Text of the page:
Blanc de blanc is the best kind of writer’s hangout. And like I told my friend, Wendy, it’s best for writers like us who write in the margins of our lives which are otherwise busy with children. Blanc de blanc is half café, half laundromat, situated on a corner just a block and a half from our house here in Montreal. I haven’t brought my laundry with me yet: those machines are more metaphor, reminding me that writers aren’t the cool breed we think we are. We have dirty socks, too.
Actually, I am under no illusion of coolness. I drive a minivan, and spider veins canvas the back of my calves. My sunglasses straddle my head, revealing grey at the temples. I have the body and face of an almost forty-something (read: wrinkles and sags). And aging, as we know, precludes coolness.
And maybe it’s not coolness any of us is after. That’s the sham game of appearances; what any of us really wants is to matter. And I have a startling example of this in an article from The New Yorker given me months ago by a friend. “The Plagiarist’s Tale,” by Lizzie Widdicombe recounts how Quentin Rowan, author of a debut novel entitled, Assassin of Secrets, was discovered to be a complete fake¾phony, in the words of Holden Caulfield. Rowan, writing under the pen name, Q.R. Markham, used multiple sources to construct his spy novel (this wasn’t writing, this was piecing): in the first thirty-five pages alone, thirty-four instances of plagiarism were found.
The novel met with wild acclaim by critics before its publication. But five days after the book’s publication, when bloggers discovered and exposed Rowan’s literary treason, the book was recalled and a press release issued: “It is with deep regret that we have published a book that we can no longer stand behind.”
Widdicombe catches up with Rowan in his literary exile in Seattle (although it’s an exile soon to be ended when his memoir, Never Say Goodbye, is released in September). And she asks what we all want to know: why did you do it?
It seems that plagiarism was his only real tour de force in his fifteen years of writing. The only original piece he published was a poem he wrote at sixteen. And by a stroke of unimaginable luck, the poem was picked up by Adrienne Rich for the 1996 edition of “Best American Poetry.” And that success led to a college internship at The Paris Review, where he submitted a piece (this time plagiarized), which was fatefully chosen for publication. From there, editors would read Rowan’s resumé-The Paris Review, “Best American Poetry”-and conclude it “screamed legitimacy.”
One chance success, followed by years of living into the legitimacy people expected of him. “Up until that time I was an indifferent writer, a dabbler really, at the best of times. I was in college and like everyone trying to figure out what I wanted to do with myself. (Mostly I just wanted to play Rock music.) I took this anthology business as a sign that I was meant to be a famous writer. However, unlike any normal person who works at something a long time and eventually gets good, I decided I had to be good then and there. Because I was already supposed to be the best.”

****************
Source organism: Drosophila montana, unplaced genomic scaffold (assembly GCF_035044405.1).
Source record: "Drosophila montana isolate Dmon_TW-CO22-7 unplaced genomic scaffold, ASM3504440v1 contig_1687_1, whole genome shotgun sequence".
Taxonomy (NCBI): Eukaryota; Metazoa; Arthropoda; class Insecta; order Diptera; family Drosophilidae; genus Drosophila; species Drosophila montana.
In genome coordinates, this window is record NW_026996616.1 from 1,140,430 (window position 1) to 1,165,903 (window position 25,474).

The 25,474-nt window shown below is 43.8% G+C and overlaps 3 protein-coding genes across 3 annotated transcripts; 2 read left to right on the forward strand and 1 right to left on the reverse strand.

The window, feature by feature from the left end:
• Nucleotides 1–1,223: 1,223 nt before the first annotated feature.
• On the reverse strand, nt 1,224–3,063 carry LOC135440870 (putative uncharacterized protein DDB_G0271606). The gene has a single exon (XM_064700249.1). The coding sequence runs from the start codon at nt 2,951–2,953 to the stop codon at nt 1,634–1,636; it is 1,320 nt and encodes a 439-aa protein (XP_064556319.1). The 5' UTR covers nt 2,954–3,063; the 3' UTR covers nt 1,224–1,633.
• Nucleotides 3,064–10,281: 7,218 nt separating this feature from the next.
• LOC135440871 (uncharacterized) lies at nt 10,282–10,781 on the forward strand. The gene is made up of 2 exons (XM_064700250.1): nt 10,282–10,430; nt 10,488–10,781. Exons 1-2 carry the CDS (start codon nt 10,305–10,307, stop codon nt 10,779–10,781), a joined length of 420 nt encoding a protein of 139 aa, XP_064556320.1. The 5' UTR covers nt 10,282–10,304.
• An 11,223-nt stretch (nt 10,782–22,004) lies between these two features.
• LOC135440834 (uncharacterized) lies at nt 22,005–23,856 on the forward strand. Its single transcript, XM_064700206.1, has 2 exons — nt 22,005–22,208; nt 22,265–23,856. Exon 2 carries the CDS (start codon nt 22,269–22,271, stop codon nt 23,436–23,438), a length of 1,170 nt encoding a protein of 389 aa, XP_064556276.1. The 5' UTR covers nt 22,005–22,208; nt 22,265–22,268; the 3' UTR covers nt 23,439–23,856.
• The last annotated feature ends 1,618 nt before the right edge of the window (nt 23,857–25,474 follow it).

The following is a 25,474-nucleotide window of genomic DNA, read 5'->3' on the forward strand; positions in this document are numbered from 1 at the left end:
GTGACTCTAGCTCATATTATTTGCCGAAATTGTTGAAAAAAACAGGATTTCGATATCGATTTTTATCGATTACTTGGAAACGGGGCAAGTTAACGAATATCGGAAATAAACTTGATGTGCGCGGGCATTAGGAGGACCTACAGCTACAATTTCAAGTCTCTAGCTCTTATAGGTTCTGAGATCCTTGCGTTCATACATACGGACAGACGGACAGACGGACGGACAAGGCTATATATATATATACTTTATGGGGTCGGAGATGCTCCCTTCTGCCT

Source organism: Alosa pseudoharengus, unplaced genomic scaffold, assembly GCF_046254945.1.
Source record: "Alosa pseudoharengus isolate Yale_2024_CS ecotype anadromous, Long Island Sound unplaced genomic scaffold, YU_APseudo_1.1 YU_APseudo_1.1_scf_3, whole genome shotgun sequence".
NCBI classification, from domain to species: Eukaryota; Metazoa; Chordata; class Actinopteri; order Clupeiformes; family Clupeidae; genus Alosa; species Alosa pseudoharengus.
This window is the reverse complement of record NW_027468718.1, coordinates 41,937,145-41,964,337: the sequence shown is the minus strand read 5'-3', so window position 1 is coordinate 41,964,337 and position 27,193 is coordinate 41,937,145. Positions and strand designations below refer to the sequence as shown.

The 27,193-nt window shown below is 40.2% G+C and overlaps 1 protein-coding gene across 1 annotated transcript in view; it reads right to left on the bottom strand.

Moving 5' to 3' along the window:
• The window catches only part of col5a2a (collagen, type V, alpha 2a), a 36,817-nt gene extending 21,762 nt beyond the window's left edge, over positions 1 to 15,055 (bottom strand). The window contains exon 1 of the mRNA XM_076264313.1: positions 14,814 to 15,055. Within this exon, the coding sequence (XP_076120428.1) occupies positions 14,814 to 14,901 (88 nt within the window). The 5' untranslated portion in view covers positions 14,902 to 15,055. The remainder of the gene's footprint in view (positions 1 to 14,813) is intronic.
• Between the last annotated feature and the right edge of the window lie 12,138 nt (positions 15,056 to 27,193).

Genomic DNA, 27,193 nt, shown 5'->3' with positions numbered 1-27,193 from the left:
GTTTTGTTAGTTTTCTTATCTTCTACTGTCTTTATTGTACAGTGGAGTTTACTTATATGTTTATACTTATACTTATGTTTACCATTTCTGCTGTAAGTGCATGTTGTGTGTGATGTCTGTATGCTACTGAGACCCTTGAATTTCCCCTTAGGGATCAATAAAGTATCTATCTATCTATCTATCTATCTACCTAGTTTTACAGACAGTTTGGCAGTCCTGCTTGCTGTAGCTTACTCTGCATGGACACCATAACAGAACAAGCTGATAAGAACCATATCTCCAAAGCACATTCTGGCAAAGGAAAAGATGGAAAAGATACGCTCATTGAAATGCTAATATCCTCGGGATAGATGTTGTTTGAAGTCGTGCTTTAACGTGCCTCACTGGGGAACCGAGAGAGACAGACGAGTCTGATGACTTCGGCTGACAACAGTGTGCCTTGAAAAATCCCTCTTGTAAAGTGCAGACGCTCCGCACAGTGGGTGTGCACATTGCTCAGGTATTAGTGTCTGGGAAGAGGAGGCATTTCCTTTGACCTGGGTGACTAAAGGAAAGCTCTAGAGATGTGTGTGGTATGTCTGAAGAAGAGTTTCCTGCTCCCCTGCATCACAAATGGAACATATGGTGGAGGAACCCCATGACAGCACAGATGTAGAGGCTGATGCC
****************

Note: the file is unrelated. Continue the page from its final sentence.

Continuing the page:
And quoted from a passage that Rowan plagiarized for his novel is the truth that haunts anyone who spends his life pretending: “All spies are liars, it is their métier, and like ordinary liars they live in panic, knowing that the truth about themselves may be discovered at any moment¾or worse, is already known by people who are too disgusted, or too clever, to confront them with it. A spy under questioning by the enemy is in a state surpassing dread because he knows that he must sooner or later tell the truth.”
And Rowan’s story is not unlike any of our own. We’re pressured by the expectations laid heavy upon us. There’s an appetite for being clever, spectacular. It often leads to pretending and to wearing shoes that just don’t fit. I feel the wolves of hunger howling when I set to work here, at the keyboard. Are you, reader, going to like what I have to say? Is it going to be good enough? Will I have met the phantom expectations, proved my own credibility?
And why does that have to matter so much to to me or to any of us?
Because we do matter. To the Someone who names stars and counts hairs. His mindfulness towards bedraggled humanity puzzles us. Dare we believe that He can care so much about the microscopic ants who’ve colonized this small planet in the most obscure of all galaxies?
And He does, the bending God who stoops low to live among the least, to touch the leper, to dignify the whore. And with Him, there can be no pretending. He, as Hagar has called Him, is the God of seeing. He sees muck, grime, the complicated motives of our waking and work. He sees frantic reaching, muscled games of the self, where we are always proving to someone (if only to ourselves) that it’s not the sham that in truth, it is.
The washer spins, and I’m still at work here, drinking iced coffee under the corrugated plastic roof of this patio. I am neither spectacular, nor clever. And I don’t have to be. I am loved.
Fully, finally, by a God who sees and does not turn away.